Lead─acid batteries, the oldest battery technology, are found in a variety of applications such as starting lighting and ignition power sources for automobiles, small-scale power storage systems, and large grid-scale power systems. Lead recycling is very well organised with an extremely high recycling rate compared with any other metals. Globally, however, the number of electric vehicles (EVs) is exponentially on the rise every year. Lithium-ion batteries (LIBs) are the current choice for EVs given that their specific energy density is much higher than that of lead─acid batteries (LABs). Thus, the market share in the energy storage industry for LABs is gradually reducing.
Generally, the lifetime of LIBs is now limited to around 10 years. Therefore, it is likely that many waste EV batteries will soon be available for recycling. The environmental impact of recycling processes for LABs and LIBs is different and therefore requires quantified evaluation.
This presentation attempts to develop life-cycle assessment (LCA) models for both types of battery recycling technologies and compares their net carbon footprint of one unit of power despatched from battery systems.
Nawshad Haque leads the Techno-economics for Decarbonisation Team at the Commonwealth Scientific and Industrial Research Organisation (CSIRO) in Melbourne. He has over 21 years R&D experience since completing a PhD in Chemical Engineering from the University of Sydney. Nawshad also leads several large international multiparty collaborative research projects. He is an elected Fellow of both the Australian Institute of Energy and the Australasian Institute of Mining and Metallurgy, as well as an adjunct academic at Swinburne, Monash and RMIT Universities.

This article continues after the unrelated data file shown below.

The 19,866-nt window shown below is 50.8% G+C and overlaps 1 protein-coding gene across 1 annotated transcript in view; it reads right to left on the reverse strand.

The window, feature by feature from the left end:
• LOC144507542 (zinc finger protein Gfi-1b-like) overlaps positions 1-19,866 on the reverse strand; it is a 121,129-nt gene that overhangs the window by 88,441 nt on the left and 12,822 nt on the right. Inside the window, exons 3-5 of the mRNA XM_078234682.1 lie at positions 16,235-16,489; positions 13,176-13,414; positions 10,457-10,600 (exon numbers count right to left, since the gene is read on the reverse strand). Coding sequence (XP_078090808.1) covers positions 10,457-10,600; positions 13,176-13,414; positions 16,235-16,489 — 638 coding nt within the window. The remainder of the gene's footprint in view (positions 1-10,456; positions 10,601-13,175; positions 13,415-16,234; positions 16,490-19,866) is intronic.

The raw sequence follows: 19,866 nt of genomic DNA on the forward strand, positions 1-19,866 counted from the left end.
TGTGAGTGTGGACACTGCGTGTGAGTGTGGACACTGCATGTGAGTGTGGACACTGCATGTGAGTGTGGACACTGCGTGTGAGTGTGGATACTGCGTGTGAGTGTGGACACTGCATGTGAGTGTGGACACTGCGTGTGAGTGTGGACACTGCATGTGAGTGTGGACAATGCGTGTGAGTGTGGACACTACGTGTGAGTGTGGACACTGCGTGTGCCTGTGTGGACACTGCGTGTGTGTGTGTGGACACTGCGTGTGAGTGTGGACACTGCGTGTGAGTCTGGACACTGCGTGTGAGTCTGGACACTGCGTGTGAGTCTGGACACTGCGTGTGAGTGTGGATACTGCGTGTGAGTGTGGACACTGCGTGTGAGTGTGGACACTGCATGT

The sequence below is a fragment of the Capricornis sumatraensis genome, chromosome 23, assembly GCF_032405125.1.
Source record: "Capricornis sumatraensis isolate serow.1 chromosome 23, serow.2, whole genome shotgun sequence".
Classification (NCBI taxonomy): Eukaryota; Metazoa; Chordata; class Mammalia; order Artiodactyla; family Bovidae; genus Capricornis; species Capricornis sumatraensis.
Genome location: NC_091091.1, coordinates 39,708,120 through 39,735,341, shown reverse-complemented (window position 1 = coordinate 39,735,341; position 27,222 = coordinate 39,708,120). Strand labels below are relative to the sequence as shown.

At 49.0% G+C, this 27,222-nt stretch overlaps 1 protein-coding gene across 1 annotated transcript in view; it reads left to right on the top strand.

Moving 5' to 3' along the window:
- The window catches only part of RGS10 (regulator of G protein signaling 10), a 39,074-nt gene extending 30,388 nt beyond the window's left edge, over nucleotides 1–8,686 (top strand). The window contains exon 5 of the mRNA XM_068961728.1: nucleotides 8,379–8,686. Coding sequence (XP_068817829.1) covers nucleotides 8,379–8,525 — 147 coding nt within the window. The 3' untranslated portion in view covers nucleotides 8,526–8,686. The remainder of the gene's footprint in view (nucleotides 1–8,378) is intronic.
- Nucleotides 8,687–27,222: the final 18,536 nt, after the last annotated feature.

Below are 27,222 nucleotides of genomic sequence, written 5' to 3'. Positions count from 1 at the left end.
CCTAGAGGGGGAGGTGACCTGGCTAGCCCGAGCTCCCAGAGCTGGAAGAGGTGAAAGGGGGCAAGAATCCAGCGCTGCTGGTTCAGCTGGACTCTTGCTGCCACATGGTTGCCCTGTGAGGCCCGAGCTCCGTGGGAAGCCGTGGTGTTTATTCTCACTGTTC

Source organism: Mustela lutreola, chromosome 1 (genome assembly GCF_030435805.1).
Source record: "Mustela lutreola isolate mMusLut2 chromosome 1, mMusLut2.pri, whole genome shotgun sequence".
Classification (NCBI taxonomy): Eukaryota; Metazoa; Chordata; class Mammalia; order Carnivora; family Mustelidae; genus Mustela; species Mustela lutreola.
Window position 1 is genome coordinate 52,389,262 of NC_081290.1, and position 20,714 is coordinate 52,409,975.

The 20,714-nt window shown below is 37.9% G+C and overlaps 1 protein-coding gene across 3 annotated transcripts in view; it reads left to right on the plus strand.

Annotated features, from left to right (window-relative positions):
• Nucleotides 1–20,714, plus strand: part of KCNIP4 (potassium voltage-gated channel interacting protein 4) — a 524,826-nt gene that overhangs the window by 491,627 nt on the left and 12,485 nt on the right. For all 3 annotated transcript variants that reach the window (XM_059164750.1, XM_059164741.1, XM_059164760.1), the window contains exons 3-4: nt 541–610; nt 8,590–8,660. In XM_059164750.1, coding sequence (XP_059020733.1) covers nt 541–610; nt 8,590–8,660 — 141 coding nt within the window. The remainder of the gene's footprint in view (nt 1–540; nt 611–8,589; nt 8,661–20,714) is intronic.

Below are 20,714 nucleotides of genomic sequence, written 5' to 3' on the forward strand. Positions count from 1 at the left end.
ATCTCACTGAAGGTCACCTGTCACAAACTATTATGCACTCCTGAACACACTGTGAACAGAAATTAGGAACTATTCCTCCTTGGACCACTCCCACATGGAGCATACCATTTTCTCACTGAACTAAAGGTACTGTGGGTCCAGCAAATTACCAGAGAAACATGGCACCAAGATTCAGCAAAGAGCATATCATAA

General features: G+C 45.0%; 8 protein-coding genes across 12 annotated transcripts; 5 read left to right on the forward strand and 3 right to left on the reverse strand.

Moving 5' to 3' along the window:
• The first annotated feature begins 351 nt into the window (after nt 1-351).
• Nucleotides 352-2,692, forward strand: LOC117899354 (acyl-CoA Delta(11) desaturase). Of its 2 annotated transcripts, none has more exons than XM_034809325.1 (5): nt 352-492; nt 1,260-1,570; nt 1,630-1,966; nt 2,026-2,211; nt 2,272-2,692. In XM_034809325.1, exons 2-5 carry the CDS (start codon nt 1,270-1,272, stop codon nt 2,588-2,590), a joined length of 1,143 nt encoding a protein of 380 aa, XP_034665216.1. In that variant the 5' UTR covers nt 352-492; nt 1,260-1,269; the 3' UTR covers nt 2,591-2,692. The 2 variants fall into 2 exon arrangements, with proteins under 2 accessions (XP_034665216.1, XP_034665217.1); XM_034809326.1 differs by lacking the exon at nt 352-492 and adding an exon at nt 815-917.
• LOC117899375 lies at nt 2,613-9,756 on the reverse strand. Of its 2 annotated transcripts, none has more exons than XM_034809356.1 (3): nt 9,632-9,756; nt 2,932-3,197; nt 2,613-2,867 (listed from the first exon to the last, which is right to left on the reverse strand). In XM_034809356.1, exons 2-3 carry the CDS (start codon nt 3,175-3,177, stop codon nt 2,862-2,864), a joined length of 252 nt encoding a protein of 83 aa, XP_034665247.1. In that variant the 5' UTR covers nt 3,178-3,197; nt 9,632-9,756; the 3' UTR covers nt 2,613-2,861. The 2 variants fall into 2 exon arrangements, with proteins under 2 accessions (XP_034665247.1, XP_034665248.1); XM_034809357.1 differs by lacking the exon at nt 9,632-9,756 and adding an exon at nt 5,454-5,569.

Mark Stevenson has been involved in the lead smelting and battery industry for the past 44 years. His career has covered all facets of primary and secondary lead research and production and battery development working in numerous roles over these years. He is currently the Technical Director for Global Lead Technologies consulting to many companies around the world on best smelting practices for lead. He holds numerous positions throughout the world including Chairman of the Asian Battery and Secondary Lead conferences.
David was educated as an electrochemist at Cambridge and received a PhD and ScD.
David joined CSIRO in 1969 to develop enhanced electrocatalysts for fuel cells. In 1977, he established CSIRO’s Battery Research Group and remained its leader until 2003.
He was CSIRO’s scientific advisor on hydrogen and renewable energy, until his retirement 2008. Since then, he has served CSIRO as an Honorary Research Fellow and as the Chief Energy Scientist of the World Solar Challenge.
David’s research has been recognized by the award of the Faraday Medal of the Royal Society of Chemistry and the Gaston Planté Medal.